Sunday, May 31, 2015

Why Sound Effects?

Your average human being has five basic senses – Hearing, Sight, Smell, Taste, and Touch. Comics, being a very visual medium, are usually limited to just Sight. You’ve got your words and you’ve got your pictures, which each come out to about another thousand words apiece.

There’s nothing inherently wrong with this, of course – you can tell a perfectly good story using just sight. Or even with just sound. But there’s something more immersive and enjoyable about a story when you find a way to combine the two. And for comics, that’s where sound effects come in. Those words – be they big or little, inconspicuous or a major part of the page – that can be largely meaningless on their own but add so much to a scene.

Given their history, it sometimes becomes hard to imagine comics without them, especially as some sound effects have managed to become iconic in their own right. After all, where would Spider-Man be without his ‘thwip!’? Or Wolverine without his ‘snikt!’? Or can you possibly try to imagine the classic Adam West Batman without the cheesy yet beloved ‘Bam!’, ‘Pow!’, and ‘Biff!’s?

So here’s to the little words that are so much more that the ink they’re printed with and the pages they’re printed on.

And as always, if you’d like to try your own hand at having fun with Sound Effects this week, feel free to ‘POP!’ out your own one-page script and ‘SMACK!’ it into the comments section below.


  1. I hate writing SFX so this was a nice challenge -



    Derek Adnams

    Page 1 – (5 Panels)

    1.1: Exterior, night, a battered wing-tip shoe stepping on a crack vile on a grimy street. The vile still has some white powder in it and the cylinder is shaped like the SFX, the word taking the form of the image. There is a single drop of blood on the shoe crushing the vile.


    1.2: The man from Panel 1.1 attempting to light a cigarette with an almost spent lighter. He is wearing a wrinkled and torn trench coat and is standing in front of a dark doorway. The sparks from the wheel of the lighter form the first “click” SFX. In the bottom right of the panel the siren SFX is beginning to flow into the panel, like the police car or ambulance that is causing the noise is approaching, setting up the slight reveal in Panel 1.3.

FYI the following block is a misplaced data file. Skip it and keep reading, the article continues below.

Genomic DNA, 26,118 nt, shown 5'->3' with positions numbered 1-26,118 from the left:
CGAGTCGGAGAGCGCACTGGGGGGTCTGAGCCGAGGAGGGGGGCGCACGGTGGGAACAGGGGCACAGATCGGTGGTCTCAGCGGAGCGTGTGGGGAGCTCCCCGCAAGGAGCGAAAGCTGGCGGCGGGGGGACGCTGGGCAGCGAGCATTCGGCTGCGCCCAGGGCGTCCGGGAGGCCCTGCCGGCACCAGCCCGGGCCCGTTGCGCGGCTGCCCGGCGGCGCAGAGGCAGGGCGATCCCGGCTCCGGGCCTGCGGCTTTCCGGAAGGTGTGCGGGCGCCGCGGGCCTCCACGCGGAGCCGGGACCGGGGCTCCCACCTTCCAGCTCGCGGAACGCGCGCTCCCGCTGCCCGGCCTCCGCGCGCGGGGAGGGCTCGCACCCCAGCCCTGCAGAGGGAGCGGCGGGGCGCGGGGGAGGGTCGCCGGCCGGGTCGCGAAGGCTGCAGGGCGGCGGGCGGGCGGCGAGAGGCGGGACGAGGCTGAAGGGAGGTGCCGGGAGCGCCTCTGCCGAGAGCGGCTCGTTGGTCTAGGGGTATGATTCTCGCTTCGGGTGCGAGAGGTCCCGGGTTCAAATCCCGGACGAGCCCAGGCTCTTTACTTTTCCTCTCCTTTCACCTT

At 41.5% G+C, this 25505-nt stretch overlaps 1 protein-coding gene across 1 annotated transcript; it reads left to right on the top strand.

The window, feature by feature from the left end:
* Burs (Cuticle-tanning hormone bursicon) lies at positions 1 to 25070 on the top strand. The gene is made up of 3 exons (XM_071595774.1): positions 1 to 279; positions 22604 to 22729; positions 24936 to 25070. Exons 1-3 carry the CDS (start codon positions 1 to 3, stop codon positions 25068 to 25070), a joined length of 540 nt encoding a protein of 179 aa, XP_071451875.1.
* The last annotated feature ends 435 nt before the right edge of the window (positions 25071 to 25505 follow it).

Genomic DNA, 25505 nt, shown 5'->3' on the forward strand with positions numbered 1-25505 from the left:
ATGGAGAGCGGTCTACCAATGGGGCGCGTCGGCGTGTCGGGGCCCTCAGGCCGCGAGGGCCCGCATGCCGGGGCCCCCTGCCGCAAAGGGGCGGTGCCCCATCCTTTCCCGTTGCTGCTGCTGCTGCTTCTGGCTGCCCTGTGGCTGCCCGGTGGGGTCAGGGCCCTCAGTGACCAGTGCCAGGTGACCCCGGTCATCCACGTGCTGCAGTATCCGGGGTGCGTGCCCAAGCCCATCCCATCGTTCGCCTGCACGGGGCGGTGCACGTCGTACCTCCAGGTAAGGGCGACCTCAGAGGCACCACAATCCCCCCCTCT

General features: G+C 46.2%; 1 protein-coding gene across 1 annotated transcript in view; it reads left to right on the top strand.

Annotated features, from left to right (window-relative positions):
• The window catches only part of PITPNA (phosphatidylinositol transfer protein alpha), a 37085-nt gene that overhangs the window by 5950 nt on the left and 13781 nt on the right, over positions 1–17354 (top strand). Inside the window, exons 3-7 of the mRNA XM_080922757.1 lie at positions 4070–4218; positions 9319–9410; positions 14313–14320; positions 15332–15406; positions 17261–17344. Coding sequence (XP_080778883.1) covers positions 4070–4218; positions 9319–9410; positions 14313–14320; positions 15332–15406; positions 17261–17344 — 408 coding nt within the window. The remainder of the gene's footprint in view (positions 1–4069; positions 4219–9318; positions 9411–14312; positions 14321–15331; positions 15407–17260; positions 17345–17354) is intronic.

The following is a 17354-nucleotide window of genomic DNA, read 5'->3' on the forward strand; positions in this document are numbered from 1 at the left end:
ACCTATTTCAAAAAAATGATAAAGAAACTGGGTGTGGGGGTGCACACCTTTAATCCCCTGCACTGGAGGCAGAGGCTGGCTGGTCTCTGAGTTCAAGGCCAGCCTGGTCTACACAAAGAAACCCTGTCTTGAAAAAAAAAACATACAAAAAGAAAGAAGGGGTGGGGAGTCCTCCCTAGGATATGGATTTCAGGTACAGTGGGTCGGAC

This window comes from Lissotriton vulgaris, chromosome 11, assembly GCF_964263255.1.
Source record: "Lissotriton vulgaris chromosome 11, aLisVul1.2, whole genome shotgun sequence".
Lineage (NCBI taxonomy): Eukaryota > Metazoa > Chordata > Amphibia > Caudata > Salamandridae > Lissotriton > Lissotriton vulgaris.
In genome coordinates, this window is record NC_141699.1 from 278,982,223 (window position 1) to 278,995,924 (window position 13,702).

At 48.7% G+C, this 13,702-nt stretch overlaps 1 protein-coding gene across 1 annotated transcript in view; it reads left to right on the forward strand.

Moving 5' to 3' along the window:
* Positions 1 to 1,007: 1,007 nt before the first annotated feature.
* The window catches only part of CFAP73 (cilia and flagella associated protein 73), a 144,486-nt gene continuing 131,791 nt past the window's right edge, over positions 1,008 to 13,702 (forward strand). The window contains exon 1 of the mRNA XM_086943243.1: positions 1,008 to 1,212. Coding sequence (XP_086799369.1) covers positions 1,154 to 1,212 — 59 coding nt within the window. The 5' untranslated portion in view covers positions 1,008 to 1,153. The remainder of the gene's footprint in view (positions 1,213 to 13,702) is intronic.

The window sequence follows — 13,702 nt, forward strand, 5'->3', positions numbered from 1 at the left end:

SFX (siren): nee-ue nee-ue

    1.3: The man lighting his cigarette while, standing behind him in the doorway now fully lit by the passing siren and flashing light, stands a hit-man drawing a revolver from a shoulder holster. The light from the siren is forming a wave of red light across the panel and containing the SFX.

    SFX: nee-uE NEE-UE NEE-UE Nee-ue

    1.4: The hit-man holding the revolver to the back of the smoking man’s skull. The hammer is falling but no shot is being fired. The SFX are small and around the pistols hammer.

    SFX: click click

    1.5: The hit-man hitting the smoking man in the head with the butt of the revolver, rendering him unconscious. The SFX are going across the back of the smoking man’s head, a combination of hair and blood.


  2. I really like way you attempt to integrate the sfx with the images on the page - I can imagine it adding an extra level of interest / immersion in the reader and generally making the page look pretty cool.

    And while the reasons for what's happening on the page aren't entirely clear, that doesn't really matter, as the slow build makes for an intriguing read - I think the decision to go without dialogue makes the page stronger, so good call there.

    My one nitpick would be that fourth panel. I'm not sure how easy it would be to demonstrate the hammer clicking in multiple times for dud shots (and the fact that the sfx isn't as integrated as in the other panels does stand out a bit). I'd almost suggest switching it slightly so that, for whatever reason, he decides to crack the guy's head with the butt without exploring the possibility of shooting him (either for reasons of sound or the dude discovering he's there or something of that nature).

    That said, it's a very moody and atmospheric page and I quite enjoyed it.

    1. Thanks Grant, and I agree that the 4th panel's weak. I was going for symmetry with the SFX but I think my attempt at "style" robbed some of the substance.


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